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Old 02-03-2011, 08:12 PM   #49
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gotcha. the way we (or rather, the electrician) was envisioning the setup is we'd pick in advance which circuits get to live, and which ones will starve during power outage. with only an 8k generator, we won't have many options anyway....

i'll ask him about the interlock setup though. thanks!
You could run your entire house on an 8000 watt generator...The surge is the issue. Even with the furnace, and well pump surge happening at the same time, an 8000 watt generator will handle it. Remember one thing...Not all electrical things will be on, therefore 8000 watts will handle a furnace or 2, if you have two, a fridge, or two, if you have two, a well pump if you have one, and multiple circuits of lights, and receptacles throughout the house.
I like the 2 furnaces,(one boiler, one forced air) on, the entire kitchen (fridge, and outlet circuits), my office for computer and TV and lights, and the back bedroom light circuits. That's 6 circuits...Everything is covered, that I really need. I have a 6500 watt Honda which handles that no problem.
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Old 02-03-2011, 08:51 PM   #50
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that's good to know.

thanks.


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You could run your entire house on an 8000 watt generator...The surge is the issue. Even with the furnace, and well pump surge happening at the same time, an 8000 watt generator will handle it. Remember one thing...Not all electrical things will be on, therefore 8000 watts will handle a furnace or 2, if you have two, a fridge, or two, if you have two, a well pump if you have one, and multiple circuits of lights, and receptacles throughout the house.
I like the 2 furnaces,(one boiler, one forced air) on, the entire kitchen (fridge, and outlet circuits), my office for computer and TV and lights, and the back bedroom light circuits. That's 6 circuits...Everything is covered, that I really need. I have a 6500 watt Honda which handles that no problem.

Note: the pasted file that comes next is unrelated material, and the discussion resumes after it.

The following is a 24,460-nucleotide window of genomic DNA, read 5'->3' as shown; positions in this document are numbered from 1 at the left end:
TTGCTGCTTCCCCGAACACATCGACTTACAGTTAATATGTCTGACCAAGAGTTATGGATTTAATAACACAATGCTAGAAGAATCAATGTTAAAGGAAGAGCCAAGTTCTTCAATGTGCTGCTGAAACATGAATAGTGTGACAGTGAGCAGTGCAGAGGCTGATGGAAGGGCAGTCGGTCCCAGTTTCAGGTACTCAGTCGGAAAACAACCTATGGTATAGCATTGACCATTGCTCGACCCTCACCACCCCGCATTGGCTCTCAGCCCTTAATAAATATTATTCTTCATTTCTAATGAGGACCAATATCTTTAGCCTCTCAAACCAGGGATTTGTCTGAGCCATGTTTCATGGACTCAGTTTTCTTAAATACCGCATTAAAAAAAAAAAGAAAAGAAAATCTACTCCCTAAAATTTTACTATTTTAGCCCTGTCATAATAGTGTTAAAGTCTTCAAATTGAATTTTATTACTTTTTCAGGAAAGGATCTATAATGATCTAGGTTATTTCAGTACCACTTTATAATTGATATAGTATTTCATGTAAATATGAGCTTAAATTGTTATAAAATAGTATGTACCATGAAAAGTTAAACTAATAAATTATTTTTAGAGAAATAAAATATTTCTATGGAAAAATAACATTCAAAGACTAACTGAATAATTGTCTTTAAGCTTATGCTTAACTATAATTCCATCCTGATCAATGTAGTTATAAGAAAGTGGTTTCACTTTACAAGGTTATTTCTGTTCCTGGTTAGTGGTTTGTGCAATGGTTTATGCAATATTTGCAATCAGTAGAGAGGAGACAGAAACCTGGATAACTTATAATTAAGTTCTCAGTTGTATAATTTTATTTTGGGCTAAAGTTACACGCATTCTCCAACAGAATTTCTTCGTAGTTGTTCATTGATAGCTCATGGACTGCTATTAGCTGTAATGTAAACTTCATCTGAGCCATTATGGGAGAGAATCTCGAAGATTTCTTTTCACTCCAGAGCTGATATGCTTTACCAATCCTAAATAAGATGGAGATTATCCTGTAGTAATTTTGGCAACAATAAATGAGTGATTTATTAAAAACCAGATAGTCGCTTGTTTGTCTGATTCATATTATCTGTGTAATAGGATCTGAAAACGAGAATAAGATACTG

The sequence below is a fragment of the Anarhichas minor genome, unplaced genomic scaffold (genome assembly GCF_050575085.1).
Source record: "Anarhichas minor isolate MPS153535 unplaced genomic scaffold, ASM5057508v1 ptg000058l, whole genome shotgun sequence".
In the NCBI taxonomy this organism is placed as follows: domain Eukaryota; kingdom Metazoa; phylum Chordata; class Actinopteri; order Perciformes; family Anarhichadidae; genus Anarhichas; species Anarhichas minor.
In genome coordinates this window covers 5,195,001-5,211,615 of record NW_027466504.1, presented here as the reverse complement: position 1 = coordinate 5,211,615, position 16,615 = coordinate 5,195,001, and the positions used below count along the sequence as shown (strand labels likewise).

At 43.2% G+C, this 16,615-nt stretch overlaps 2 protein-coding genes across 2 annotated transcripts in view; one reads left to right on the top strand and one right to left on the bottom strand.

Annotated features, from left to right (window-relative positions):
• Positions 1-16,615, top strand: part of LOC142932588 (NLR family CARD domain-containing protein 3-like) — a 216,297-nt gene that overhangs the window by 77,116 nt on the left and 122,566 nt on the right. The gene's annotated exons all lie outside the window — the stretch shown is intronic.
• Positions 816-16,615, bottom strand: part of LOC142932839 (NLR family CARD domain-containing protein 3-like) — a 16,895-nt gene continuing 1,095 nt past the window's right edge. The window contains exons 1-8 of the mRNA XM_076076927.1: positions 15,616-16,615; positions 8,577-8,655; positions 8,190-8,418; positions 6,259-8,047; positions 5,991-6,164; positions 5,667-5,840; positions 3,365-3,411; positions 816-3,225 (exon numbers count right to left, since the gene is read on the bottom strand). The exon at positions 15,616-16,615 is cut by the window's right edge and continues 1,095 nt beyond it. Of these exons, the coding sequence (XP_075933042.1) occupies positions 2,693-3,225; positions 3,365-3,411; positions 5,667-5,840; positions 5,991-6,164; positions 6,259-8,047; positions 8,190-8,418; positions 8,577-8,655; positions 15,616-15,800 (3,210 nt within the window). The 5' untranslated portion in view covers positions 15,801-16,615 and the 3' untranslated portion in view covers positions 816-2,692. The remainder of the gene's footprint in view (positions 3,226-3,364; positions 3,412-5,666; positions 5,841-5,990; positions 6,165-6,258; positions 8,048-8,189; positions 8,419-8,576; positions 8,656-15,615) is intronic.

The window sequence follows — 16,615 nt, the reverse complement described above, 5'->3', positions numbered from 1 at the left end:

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Old 12-28-2016, 01:26 PM   #51
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Am looking at getting a transfer switch installed so I can run a portable generator in case things go to hell & a handbasket.

I have all new service & circuit panels installed (just within the past month), but we never discussed a TS as it wasn't really on the mind.

I'm looking at the parts and it looks like ~$300-400 or so for the switch itself. Is installation difficult, and about what would I expect to pay in terms of project cost (or would it be per hour)?
I found a switch kit at Home Depot for $289, Included everything needed, breakers, wiring, outside outlet and the cord to plug in to your generator. Is good for generators up to 8000 running watts.
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Old 12-28-2016, 02:01 PM   #52
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A 6 year old thread.. Can you say noob...
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Old 12-28-2016, 02:22 PM   #53
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Holy heck, who in the hell bumped this Ghost from Christmas past back up to the top?
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Old 12-28-2016, 02:37 PM   #54
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Holy heck, who in the hell bumped this Ghost from Christmas past back up to the top?

Mr. jrsmoore with one post..
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Old 12-29-2016, 01:07 AM   #55
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Clearly, I ask questions that are timeless.

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Old 12-29-2016, 03:32 AM   #56
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Old 12-29-2016, 01:40 PM   #57
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Apparently some code officials are interpreting the standby power code that if you are home monitoring the generator they will allow a breaker feeding the generator, and a locking main panel. The generator can be on a weather proof outlet or hardwired to the panel.

Just throw your main turn on the generator breaker and lock off the panel. You may want to switch off any breakers that your generator can't handle like the electric dryer, or air conditioning condensing unit.

I have a couple friends with this setup both installed by a licensed electrician and approved by the city inspector. I know cause I lost a bet telling them it was not allowed.

The cost of this is almost nothing just a new breaker for the panel and a outdoor outlet.

May not be legal in some stated but meets NEECA here.
LJ
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Old 12-29-2016, 02:09 PM   #58
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A 6 year old thread.. Can you say noob...